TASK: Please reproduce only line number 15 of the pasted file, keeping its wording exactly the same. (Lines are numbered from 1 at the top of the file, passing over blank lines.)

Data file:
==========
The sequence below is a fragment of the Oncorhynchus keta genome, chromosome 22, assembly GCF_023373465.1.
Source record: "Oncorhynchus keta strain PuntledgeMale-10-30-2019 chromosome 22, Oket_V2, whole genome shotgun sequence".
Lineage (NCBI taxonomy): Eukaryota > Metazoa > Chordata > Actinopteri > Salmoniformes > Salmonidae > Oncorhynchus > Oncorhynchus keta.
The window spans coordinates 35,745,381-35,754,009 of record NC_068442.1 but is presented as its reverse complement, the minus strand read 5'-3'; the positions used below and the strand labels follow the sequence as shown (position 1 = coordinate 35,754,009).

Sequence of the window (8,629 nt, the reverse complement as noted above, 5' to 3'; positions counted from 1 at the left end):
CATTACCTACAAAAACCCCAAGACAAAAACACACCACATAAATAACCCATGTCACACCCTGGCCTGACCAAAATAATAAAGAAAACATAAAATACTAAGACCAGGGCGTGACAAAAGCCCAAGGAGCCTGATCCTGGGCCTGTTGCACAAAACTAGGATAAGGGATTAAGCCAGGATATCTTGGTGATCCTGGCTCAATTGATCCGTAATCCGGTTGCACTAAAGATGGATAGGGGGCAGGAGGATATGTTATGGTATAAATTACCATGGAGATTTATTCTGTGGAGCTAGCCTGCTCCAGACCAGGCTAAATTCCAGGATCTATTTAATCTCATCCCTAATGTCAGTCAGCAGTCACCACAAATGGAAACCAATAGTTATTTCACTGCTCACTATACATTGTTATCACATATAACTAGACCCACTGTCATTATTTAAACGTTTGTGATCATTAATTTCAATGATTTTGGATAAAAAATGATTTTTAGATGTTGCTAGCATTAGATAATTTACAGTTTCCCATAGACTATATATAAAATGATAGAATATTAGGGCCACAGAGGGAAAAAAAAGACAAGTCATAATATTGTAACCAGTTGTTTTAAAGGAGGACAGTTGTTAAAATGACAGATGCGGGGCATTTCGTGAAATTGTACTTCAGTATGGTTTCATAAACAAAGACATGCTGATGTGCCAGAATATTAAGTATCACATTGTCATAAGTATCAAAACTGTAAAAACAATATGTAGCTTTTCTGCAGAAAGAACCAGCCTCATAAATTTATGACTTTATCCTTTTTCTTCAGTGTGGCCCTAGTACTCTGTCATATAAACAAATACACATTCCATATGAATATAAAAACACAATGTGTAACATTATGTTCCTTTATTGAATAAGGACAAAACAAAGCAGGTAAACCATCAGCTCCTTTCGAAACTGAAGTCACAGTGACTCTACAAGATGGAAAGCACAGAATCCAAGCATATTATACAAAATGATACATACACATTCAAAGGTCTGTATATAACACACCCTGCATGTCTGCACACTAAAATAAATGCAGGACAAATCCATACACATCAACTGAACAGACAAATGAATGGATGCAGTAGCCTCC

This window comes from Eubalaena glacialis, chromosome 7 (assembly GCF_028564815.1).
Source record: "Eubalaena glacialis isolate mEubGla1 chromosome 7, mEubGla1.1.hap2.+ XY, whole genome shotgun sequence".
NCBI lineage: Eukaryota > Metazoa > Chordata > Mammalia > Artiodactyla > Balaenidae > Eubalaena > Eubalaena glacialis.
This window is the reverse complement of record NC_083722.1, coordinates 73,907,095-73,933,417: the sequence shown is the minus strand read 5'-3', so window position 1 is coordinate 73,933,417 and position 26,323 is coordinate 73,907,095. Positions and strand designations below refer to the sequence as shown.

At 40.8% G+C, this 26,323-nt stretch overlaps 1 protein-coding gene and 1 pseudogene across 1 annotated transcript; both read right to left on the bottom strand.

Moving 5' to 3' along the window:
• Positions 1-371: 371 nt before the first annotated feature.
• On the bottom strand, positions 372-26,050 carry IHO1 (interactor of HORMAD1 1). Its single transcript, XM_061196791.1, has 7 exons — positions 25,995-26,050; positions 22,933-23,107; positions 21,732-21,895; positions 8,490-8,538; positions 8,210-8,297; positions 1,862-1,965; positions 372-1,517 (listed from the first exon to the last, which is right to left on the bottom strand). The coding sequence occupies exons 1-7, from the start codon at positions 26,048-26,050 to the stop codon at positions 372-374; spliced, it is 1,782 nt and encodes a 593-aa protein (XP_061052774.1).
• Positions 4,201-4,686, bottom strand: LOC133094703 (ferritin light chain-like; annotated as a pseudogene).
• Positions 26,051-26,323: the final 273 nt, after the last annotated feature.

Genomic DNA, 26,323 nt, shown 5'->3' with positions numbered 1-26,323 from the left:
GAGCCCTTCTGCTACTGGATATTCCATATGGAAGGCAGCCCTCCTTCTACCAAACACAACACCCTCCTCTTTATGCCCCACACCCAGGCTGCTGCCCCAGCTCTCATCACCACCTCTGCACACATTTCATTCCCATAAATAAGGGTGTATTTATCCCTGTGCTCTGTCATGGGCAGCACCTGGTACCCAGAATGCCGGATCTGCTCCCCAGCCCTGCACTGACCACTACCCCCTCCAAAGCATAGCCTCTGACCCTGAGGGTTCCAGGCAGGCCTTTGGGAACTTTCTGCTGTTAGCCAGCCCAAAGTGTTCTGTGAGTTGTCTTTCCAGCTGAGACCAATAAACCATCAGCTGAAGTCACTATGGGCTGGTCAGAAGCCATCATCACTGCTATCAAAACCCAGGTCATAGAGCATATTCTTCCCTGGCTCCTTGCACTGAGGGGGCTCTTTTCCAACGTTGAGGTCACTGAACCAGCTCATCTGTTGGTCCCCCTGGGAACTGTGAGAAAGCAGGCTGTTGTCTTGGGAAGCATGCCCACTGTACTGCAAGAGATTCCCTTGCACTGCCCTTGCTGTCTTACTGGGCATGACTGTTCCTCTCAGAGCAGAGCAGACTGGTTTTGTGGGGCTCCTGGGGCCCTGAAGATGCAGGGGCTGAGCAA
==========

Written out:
• Positions 4,201-4,686, bottom strand: LOC133094703 (ferritin light chain-like; annotated as a pseudogene).